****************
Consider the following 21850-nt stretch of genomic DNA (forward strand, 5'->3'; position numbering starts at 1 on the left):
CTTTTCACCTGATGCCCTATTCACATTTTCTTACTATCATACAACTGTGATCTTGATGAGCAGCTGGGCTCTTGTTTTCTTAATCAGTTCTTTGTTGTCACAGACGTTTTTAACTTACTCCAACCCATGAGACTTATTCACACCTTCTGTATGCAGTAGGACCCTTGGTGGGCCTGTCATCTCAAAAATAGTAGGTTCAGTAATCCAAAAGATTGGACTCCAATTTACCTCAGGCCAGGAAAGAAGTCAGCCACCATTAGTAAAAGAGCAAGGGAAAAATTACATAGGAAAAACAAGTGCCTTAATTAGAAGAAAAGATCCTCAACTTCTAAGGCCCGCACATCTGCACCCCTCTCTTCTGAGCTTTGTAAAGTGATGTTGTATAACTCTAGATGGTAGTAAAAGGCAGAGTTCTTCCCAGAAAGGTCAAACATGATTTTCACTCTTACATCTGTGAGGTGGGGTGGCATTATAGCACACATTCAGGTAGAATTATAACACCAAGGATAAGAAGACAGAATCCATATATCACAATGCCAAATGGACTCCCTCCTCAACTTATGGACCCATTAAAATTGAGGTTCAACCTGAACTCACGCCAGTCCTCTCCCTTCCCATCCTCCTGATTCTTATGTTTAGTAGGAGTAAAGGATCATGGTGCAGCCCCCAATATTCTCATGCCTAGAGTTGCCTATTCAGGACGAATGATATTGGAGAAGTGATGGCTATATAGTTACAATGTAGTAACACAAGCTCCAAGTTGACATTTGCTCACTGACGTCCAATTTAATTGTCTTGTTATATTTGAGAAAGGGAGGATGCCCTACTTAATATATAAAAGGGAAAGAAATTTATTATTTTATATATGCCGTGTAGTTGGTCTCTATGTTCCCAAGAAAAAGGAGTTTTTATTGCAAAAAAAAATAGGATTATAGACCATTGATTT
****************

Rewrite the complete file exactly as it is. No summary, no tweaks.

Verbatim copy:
Consider the following 21850-nt stretch of genomic DNA (forward strand, 5'->3'; position numbering starts at 1 on the left):
CTTTTCACCTGATGCCCTATTCACATTTTCTTACTATCATACAACTGTGATCTTGATGAGCAGCTGGGCTCTTGTTTTCTTAATCAGTTCTTTGTTGTCACAGACGTTTTTAACTTACTCCAACCCATGAGACTTATTCACACCTTCTGTATGCAGTAGGACCCTTGGTGGGCCTGTCATCTCAAAAATAGTAGGTTCAGTAATCCAAAAGATTGGACTCCAATTTACCTCAGGCCAGGAAAGAAGTCAGCCACCATTAGTAAAAGAGCAAGGGAAAAATTACATAGGAAAAACAAGTGCCTTAATTAGAAGAAAAGATCCTCAACTTCTAAGGCCCGCACATCTGCACCCCTCTCTTCTGAGCTTTGTAAAGTGATGTTGTATAACTCTAGATGGTAGTAAAAGGCAGAGTTCTTCCCAGAAAGGTCAAACATGATTTTCACTCTTACATCTGTGAGGTGGGGTGGCATTATAGCACACATTCAGGTAGAATTATAACACCAAGGATAAGAAGACAGAATCCATATATCACAATGCCAAATGGACTCCCTCCTCAACTTATGGACCCATTAAAATTGAGGTTCAACCTGAACTCACGCCAGTCCTCTCCCTTCCCATCCTCCTGATTCTTATGTTTAGTAGGAGTAAAGGATCATGGTGCAGCCCCCAATATTCTCATGCCTAGAGTTGCCTATTCAGGACGAATGATATTGGAGAAGTGATGGCTATATAGTTACAATGTAGTAACACAAGCTCCAAGTTGACATTTGCTCACTGACGTCCAATTTAATTGTCTTGTTATATTTGAGAAAGGGAGGATGCCCTACTTAATATATAAAAGGGAAAGAAATTTATTATTTTATATATGCCGTGTAGTTGGTCTCTATGTTCCCAAGAAAAAGGAGTTTTTATTGCAAAAAAAAATAGGATTATAGACCATTGATTT